Extreme alpinism can mean different things to different climbers. In this book, we define it simply as alpine climbing near one's limits. We use "extreme" to denote severe, intense, and having serious consequences. To survive in this dangerous environment where ability and difficulty intersect, the climber must visualize the goal and the means to realize it. After training and preparation, the climber tackles the route, moving as swiftly as possible with the least equipment required. For a fully trained and prepared athlete at the top of his or her game, only the hardest routes in the world offer sufficient challenges to qualify as extreme.

The discipline of mountain climbing originated in the French Alps, so the word "alpinism" derives from the French root "alp," Alpine style is mountain climbing reduced to its purest essence, and extreme alpinism takes us to the cutting edge of that style. Alpine style means attempting to climb mountains on the most equitable footing possible, neither applying excessive technology to overcome deficits in skill or courage nor using permanently damaging tactics, and adhering to this ethos from beginning to end. It means being equal to the challenge imposed by the natural state of the mountain.

Back when alpinism first moved to higher ranges like the Andes and I limalayas, the climbing became more logistically complex. The technique of leaving the ground with nothing more than what one could cariy, relying only on the skills of each climber and the rope strung between them, disappeared into a mire of fixed ropes, stocked camps, supplemental oxygen, and Sherpa support—a veritable siege of the mountain. The modern variant sees climbers applying big-wall tactics to high mountain walls: fixed ropes, portaledges, and hauling hundreds of pounds of equipment.

Our definition of extreme alpinism follows in the tradition of Bonatti and Messner, with its ethos of climbing the hardest routes with the least gear, Anyone wishing to apply the term to another style is free to do so.

This book is a report on the state of the art of extreme alpinism. It is akin to a manual for using a room full of power tools. Used improperly, the tools will wreak havoc. Although the text reads like a set of instructions, it merely describes how top alpine climbers, with emphasis on Mark TWight's experience, approach the challenge of the world's hardest mountain routes. Other top alpinists may quibble about details, recommending alternative tactics and techniques or advocating other styles, but all will recognize the methods outlined here as common practice among the world's climbing elite. Every climber is free to accept or reject any or all of the book. Personal responsibility is central to climbing.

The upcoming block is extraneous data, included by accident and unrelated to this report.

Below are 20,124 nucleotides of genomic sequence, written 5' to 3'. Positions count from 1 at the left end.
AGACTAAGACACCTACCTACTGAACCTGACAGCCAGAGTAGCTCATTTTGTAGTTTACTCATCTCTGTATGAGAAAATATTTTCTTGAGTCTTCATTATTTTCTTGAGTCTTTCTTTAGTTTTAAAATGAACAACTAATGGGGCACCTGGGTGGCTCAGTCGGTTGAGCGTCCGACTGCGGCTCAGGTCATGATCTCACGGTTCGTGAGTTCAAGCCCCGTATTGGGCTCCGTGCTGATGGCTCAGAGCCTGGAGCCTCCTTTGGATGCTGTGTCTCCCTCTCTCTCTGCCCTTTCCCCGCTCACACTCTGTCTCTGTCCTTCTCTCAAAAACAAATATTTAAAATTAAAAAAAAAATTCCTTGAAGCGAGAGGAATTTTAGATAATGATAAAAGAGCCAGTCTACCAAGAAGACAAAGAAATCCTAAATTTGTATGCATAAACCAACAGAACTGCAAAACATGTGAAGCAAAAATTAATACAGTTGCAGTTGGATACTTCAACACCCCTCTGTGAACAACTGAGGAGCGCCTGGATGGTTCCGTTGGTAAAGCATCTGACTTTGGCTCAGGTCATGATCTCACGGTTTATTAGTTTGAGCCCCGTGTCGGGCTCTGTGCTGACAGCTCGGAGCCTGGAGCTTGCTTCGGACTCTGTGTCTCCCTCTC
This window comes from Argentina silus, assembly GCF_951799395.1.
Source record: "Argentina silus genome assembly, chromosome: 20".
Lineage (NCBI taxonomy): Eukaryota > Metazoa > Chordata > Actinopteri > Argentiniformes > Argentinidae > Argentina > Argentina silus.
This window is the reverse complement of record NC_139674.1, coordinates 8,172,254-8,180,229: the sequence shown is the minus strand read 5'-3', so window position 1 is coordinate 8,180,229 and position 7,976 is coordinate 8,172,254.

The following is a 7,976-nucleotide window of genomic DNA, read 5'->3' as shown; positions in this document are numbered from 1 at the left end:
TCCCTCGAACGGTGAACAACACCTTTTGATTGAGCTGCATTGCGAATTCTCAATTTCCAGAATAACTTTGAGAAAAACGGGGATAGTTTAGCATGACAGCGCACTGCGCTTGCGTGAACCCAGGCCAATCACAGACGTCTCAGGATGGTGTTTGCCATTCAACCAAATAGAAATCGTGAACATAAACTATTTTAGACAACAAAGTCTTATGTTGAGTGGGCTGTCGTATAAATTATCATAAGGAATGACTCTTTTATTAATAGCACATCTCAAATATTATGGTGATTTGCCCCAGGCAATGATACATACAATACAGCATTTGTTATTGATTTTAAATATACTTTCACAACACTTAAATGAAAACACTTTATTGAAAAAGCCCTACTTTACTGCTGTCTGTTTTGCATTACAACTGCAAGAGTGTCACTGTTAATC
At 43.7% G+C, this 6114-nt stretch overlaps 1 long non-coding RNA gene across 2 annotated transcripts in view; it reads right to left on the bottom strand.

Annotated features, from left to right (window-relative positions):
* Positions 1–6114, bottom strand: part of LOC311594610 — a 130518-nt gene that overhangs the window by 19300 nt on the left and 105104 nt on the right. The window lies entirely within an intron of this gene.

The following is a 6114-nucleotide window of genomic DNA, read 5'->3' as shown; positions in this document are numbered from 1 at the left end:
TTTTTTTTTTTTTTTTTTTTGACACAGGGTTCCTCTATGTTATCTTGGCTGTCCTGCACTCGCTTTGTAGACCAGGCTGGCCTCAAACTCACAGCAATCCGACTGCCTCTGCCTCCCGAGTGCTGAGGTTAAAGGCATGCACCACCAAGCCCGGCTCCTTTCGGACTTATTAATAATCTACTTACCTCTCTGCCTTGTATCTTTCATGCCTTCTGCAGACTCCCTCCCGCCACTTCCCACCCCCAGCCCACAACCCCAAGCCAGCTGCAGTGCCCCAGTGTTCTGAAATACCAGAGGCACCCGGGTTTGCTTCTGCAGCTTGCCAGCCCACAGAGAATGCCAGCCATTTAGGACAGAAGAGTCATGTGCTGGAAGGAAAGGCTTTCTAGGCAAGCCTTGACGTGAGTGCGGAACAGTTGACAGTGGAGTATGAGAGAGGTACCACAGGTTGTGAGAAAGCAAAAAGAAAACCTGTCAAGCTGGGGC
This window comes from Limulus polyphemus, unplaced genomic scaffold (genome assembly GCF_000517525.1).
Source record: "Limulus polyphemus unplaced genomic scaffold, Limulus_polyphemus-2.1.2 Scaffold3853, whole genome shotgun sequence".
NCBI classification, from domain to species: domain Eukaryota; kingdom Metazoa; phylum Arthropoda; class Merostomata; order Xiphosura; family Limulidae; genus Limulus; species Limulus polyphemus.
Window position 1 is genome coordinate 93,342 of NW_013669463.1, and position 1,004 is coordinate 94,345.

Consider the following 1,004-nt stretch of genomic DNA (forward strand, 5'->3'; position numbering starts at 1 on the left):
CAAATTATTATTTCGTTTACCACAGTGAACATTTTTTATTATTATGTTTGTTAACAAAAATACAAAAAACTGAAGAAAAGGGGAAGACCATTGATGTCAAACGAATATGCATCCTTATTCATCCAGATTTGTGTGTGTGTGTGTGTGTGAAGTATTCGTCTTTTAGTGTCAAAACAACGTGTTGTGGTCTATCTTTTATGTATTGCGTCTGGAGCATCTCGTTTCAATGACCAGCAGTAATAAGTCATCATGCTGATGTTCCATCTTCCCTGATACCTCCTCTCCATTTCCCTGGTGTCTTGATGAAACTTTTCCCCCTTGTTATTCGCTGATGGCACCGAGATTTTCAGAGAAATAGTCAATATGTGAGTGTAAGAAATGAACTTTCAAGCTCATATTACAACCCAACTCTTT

We look upon both the preparation for climbing and climbing itself as a process of f«ark Twight irs Lhasa, Tibet. More prayer ffags than anywhere else in the world. Photo.- © Barry Blanchard o m


self-transformation, of character building. Character me,ans more than strength or skill. We will belabor this notion because it is the core truth at the heart of hard climbing. Extreme alpinism is a matter of will. We all know this to be true. In every endeavor, people, who concentrate and refuse to quit become the elite. "Know thyself" is the first rule, because Self-deception kills, If you are not willing to pay the price exacted by edge-of-the-art routes, ratchet your ambition down a notch or two.

Broader knowledge allows a more competent response to danger. Alpinism requires detailed information, and the ability to use it, on many facets of climbing and mountain living. An alpinist needs to acquirc facility in rock climbing, ice climbing, weather forecasting, snow safety, approach methods, retreat techniques, bivouacking, energy efficiency, nutrition, strategy and tactics, equipment use, winter survival, navigation, and so forth. The more you know, the safer and more efficient you will be in the mountains.

In a dangerous environment, speed is safety. Climbing routes at the edge of the possible is akin to playing Russian roulette. Each time the cylinder spins, the chance of firing a live cartridge increases. Therefore, "Keep moving" is the mantra of the extreme climber. The idea of speed permeates this book.